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Helping Kids Balance Their Mental Health [SERIES]

In part five of our series “NJ Children Confronting Mental Illness,” we focus on how parents can help their children deal with mental health, and get the help they need.

Mental Illness
Flickr User D. Sharon Pruitt (Pink Sherbert Photography)

Garden State children are facing an increasing number of mental health challenges, but many of them aren’t getting the treatment they need because of parental embarrassment issues, and a lack of coverage by their family’s insurance.

“Children need to be proactive and speak up about the problems they may be dealing with, and also help friends who are struggling with mental health issues, while parents must not hesitate to take action if they suspect something is wrong,” said Shauna Moses, associate executive director of the New Jersey Association of Mental Health and Addiction Agencies (NJAMHAA).

Moses said even though the family doctor may not be a mental health specialist, “they should have enough of a basic knowledge to do an initial assessment and refer to a specialist as needed.”

Experts say parents should take their child to the doctor when they notice a profound change in their child’s behavior because there’s a good chance that “something is amiss and they should definitely take their child to a doctor or to a social worker or a licensed practitioner for an assessment,” said Debra Wentz,chief executive officer of NJAMHAA.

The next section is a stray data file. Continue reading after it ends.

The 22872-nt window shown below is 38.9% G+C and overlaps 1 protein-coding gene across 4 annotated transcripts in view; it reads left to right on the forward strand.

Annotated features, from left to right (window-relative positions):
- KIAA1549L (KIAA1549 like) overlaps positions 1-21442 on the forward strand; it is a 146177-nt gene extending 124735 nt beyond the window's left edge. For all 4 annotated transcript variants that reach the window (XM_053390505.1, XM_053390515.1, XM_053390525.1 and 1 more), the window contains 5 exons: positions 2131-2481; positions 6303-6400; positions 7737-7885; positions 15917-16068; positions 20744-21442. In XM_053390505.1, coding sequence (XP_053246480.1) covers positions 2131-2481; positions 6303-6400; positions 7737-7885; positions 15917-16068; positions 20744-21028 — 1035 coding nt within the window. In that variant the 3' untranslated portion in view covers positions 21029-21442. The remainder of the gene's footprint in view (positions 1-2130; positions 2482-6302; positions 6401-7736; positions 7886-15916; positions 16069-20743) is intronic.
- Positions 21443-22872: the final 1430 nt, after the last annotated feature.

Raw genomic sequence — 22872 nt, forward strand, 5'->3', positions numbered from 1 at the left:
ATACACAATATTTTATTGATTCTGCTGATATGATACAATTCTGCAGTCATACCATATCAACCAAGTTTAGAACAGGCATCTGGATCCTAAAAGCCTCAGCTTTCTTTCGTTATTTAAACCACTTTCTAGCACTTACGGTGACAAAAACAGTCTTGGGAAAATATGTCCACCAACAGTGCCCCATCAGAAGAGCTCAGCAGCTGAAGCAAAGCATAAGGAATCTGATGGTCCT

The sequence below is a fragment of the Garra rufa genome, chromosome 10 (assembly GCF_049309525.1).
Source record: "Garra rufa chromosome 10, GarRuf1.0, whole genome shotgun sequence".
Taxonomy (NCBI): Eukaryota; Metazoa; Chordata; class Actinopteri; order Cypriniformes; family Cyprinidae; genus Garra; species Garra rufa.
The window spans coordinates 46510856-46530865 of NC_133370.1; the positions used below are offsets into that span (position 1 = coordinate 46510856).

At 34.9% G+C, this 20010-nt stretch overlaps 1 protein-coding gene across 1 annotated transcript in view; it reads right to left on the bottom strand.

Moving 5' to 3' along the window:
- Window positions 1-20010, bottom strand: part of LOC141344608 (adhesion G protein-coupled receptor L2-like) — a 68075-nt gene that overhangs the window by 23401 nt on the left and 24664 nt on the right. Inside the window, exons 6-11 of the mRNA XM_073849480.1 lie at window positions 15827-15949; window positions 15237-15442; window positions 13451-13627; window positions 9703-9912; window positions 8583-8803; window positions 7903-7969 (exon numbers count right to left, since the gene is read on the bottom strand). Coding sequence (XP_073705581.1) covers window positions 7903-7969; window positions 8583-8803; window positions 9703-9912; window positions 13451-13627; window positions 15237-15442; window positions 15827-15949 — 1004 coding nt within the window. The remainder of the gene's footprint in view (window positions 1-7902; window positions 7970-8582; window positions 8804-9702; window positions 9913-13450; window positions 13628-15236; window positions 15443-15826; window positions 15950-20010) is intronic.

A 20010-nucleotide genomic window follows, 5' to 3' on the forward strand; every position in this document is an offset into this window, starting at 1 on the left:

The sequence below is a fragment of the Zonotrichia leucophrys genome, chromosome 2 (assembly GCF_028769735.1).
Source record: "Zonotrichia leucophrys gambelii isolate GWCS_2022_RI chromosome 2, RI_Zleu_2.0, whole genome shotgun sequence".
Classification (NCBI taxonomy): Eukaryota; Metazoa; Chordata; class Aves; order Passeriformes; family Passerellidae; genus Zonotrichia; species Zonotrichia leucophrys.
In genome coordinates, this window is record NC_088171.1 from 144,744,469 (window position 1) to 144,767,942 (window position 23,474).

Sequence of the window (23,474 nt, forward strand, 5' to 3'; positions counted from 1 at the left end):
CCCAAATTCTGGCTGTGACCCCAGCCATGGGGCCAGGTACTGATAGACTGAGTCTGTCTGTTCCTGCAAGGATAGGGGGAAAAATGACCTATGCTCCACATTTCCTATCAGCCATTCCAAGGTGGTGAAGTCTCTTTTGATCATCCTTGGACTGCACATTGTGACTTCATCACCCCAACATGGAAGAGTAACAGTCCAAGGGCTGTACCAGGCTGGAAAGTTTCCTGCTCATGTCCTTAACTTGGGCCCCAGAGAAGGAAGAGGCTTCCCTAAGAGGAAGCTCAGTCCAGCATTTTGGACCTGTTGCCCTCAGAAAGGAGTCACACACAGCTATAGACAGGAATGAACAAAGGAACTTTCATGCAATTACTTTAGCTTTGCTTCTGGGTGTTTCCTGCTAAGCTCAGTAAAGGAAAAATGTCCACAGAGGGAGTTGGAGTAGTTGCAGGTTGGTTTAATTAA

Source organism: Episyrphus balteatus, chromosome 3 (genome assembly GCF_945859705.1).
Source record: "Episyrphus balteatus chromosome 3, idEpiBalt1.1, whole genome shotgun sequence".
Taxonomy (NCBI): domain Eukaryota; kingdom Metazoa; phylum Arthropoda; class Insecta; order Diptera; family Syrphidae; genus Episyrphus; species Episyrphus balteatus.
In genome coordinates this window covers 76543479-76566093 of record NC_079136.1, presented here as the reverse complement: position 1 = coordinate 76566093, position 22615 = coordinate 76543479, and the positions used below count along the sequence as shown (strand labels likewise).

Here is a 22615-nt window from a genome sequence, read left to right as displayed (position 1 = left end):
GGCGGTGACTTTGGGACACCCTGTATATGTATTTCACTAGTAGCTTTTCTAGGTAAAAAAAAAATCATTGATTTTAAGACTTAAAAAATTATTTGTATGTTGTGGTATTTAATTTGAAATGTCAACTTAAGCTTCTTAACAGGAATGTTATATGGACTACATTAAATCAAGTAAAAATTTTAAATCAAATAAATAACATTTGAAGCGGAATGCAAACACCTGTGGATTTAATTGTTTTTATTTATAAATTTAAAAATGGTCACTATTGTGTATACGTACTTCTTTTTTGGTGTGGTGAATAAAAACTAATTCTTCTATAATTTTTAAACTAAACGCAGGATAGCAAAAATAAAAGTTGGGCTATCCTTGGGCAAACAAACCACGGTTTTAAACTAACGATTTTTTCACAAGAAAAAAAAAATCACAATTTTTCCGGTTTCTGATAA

She said while a lot of progress has been made over the past 20 years, “like the lepers and people with cancer in the past, often people who have mental health disorders do face stigma.  What people realize more and more, is that mental illness happens to every family and it happens in every community – as people become more knowledgeable and are not stigmatized, that’s going to help people to get a lot of progress.”

New Jersey Assemblyman Reed Gusciora, who is working on a bill to expand coverage for mental health issues, said if kids don’t get the help they need, “their problems, through embarrassment or otherwise, get compounded and they feel like they’re outcasts, and they never treat the underlying disorder.”

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